WESTFIELD, Mass. -- I lucked out Saturday. I wound up at an athletic venue so enchanting that it didn't matter that the cold blustered and the wind bit. I attended the 2013 New England Collegiate Conference Cross Country Championships, and I dare claim that's enviable.
In the wonder I got to wonder: Would John Southworth finish his 8K when he'd spent all of college at 5K and only lately 6K? Would the senior from Division III Elms College in Chicopee eight miles to the east uphold the NCAA's decision last week to grant a waiver and let a volunteer coach run the course alongside him? Would this 24-year-old man with Down's Syndrome, in his debut in the men's race rather than a separate provisional, help his five-man team cobble together the five finishers required to score points?
Just before it began, I got to think about Southworth's generation, which I admire. I got to hear his slightly worried mother, Ann, tell stories about flooded tear ducts. I listened to her tell about that time in high school, when John ran toward the finish well after everyone else, and all the teams in the meet interrupted their post-race rituals to run out to him and then run in with him. I got to hear her say, "The respect the other kids have for him, it's so genuine, it's amazing to watch. Their empathy is incredible, and it makes them better people. It's pretty special. I don't know that in all my years of seeing John run, that I've ever seen anybody be mean to him. I should have kept a diary of all the things that have happened."
I got to hear his father, David, a former lacrosse captain at Yale, say this: "It all goes back to the emotions you have when you have a child born with Down's Syndrome. First, it dashes all your normal hopes and dreams for the kid. You think, 'I guess I won't have the fun of seeing him play little-league sports and high school sports.' So it's one of life's ironic surprises that he was on a high school team and now is here on a college team."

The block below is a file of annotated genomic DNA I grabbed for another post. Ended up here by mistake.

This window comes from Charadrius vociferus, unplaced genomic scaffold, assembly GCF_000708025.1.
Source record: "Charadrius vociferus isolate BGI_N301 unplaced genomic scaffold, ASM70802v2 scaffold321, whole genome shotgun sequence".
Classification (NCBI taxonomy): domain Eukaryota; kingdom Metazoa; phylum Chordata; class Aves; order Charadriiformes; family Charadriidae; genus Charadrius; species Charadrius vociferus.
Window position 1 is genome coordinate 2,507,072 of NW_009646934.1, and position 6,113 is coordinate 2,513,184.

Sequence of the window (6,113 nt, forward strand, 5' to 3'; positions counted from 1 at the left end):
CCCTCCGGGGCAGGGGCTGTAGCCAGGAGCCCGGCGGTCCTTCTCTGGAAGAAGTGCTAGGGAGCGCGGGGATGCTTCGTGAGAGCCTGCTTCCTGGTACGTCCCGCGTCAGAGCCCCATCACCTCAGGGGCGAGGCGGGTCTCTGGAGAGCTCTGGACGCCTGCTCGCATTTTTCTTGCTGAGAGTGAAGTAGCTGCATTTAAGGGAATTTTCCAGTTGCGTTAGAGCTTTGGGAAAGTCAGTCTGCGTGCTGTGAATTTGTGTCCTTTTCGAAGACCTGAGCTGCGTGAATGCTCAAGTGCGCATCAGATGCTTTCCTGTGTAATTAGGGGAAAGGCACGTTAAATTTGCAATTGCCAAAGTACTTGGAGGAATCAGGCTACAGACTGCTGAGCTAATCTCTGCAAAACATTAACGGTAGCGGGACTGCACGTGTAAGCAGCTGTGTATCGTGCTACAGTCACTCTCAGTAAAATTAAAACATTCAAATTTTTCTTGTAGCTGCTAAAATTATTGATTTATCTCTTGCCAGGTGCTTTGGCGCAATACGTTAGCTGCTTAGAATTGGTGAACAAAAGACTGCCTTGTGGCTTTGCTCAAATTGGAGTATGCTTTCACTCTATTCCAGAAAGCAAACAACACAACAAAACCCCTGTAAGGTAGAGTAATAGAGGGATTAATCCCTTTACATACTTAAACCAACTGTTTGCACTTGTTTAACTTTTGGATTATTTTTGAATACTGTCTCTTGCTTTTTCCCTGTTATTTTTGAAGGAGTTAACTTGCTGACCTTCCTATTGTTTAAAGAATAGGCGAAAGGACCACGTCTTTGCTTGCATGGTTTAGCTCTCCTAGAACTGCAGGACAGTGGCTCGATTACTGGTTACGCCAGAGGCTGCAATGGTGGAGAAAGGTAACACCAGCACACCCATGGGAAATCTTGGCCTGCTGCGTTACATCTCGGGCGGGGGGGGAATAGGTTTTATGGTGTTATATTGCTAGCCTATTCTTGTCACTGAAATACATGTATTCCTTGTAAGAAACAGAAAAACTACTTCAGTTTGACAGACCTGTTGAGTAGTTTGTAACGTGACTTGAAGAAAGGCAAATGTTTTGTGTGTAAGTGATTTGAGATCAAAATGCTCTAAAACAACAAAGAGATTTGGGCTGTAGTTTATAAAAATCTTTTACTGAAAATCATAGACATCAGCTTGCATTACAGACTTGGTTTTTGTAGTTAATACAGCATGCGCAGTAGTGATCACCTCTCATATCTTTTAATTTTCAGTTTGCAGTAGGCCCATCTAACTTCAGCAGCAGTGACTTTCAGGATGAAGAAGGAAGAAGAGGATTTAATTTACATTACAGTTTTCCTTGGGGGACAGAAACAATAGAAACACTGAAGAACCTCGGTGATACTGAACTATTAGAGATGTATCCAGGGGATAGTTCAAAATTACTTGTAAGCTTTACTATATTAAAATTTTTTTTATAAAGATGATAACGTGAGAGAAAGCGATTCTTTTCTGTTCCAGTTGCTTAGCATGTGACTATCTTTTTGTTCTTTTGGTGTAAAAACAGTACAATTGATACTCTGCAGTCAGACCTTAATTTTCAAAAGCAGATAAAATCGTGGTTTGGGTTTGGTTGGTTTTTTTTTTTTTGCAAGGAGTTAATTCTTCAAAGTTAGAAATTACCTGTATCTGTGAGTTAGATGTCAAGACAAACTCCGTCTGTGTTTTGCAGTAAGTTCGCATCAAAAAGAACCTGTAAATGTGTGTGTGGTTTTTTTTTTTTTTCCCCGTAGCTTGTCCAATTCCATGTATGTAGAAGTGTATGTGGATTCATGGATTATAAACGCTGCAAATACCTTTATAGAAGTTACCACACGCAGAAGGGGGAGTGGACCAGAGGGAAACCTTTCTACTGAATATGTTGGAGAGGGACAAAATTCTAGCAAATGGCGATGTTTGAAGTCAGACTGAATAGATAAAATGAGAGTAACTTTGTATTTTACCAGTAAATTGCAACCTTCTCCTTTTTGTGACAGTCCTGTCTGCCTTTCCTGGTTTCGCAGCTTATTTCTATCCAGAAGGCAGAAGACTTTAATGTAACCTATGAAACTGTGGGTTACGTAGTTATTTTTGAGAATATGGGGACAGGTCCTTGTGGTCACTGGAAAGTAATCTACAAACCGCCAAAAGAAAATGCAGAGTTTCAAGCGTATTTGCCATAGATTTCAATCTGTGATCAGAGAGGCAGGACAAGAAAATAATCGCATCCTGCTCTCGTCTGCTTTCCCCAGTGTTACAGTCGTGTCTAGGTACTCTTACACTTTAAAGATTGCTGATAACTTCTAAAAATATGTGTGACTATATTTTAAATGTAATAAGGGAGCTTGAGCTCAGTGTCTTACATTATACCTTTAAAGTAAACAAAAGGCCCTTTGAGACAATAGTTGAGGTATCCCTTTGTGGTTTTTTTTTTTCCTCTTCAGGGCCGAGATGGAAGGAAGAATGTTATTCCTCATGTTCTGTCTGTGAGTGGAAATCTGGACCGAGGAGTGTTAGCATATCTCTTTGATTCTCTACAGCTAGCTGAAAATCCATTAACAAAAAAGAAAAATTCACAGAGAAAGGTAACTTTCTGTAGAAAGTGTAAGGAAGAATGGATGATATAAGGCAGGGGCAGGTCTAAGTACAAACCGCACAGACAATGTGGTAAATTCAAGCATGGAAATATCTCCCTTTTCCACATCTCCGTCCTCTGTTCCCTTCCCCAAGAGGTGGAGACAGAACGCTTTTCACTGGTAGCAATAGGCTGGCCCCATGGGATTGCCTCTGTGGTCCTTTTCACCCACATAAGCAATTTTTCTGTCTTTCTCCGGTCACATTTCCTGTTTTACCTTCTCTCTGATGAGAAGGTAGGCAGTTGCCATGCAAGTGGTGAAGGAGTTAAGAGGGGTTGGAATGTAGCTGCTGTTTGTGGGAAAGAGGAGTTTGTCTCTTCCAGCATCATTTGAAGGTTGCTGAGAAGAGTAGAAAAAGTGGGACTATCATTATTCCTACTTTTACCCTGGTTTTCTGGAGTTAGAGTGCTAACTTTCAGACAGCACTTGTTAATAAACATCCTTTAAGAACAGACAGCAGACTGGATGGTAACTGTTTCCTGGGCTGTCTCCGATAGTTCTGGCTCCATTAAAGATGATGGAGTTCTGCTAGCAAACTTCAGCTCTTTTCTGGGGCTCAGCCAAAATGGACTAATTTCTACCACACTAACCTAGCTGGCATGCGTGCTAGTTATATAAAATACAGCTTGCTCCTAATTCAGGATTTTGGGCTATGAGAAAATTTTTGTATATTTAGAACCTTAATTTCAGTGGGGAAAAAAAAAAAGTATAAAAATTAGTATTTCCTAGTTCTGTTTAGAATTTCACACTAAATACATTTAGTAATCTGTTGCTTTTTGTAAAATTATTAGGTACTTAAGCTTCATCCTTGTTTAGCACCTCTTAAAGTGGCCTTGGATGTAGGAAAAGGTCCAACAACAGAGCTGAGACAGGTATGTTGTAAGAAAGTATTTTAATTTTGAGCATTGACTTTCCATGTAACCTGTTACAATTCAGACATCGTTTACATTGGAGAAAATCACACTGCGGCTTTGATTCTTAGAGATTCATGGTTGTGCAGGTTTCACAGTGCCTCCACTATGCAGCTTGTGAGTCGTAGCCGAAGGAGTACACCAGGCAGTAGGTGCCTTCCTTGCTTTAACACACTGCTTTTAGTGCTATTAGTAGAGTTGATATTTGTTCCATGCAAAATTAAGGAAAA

Senior teammate Jesse Zina, on what he learned from Southworth: "That anything's possible." Freshman teammate Joey Sirois: "He's probably the only kid I've ever seen finish a race with a big smile on his face." Head coach Matt Dyer: "As much as we provide an opportunity for him, it's more him providing a great opportunity for our athletes." Zina: "He's definitely improved." Sirois: "He's the epitome of a hard worker."
Off they went, the whole dedicated mass representing seven colleges in the lid-lifting men's race, around beautiful Stanley Park at Westfield State College. Off went Southworth, too, along with Matt Hegarty, the volunteer assistant and Southworth's former Cathedral High teammate. At previous events, he had gone off as a one-off, solo between the men's and women's races, but now he manned the same race as the individual winner, Nick Green of Lesley College, who would finish in a bruising 27 minutes. Hegarty would serve as Southworth's GPS as the course differed from its norm. The eight kilometers would take Southworth about 65 minutes, by Dyer's calculation.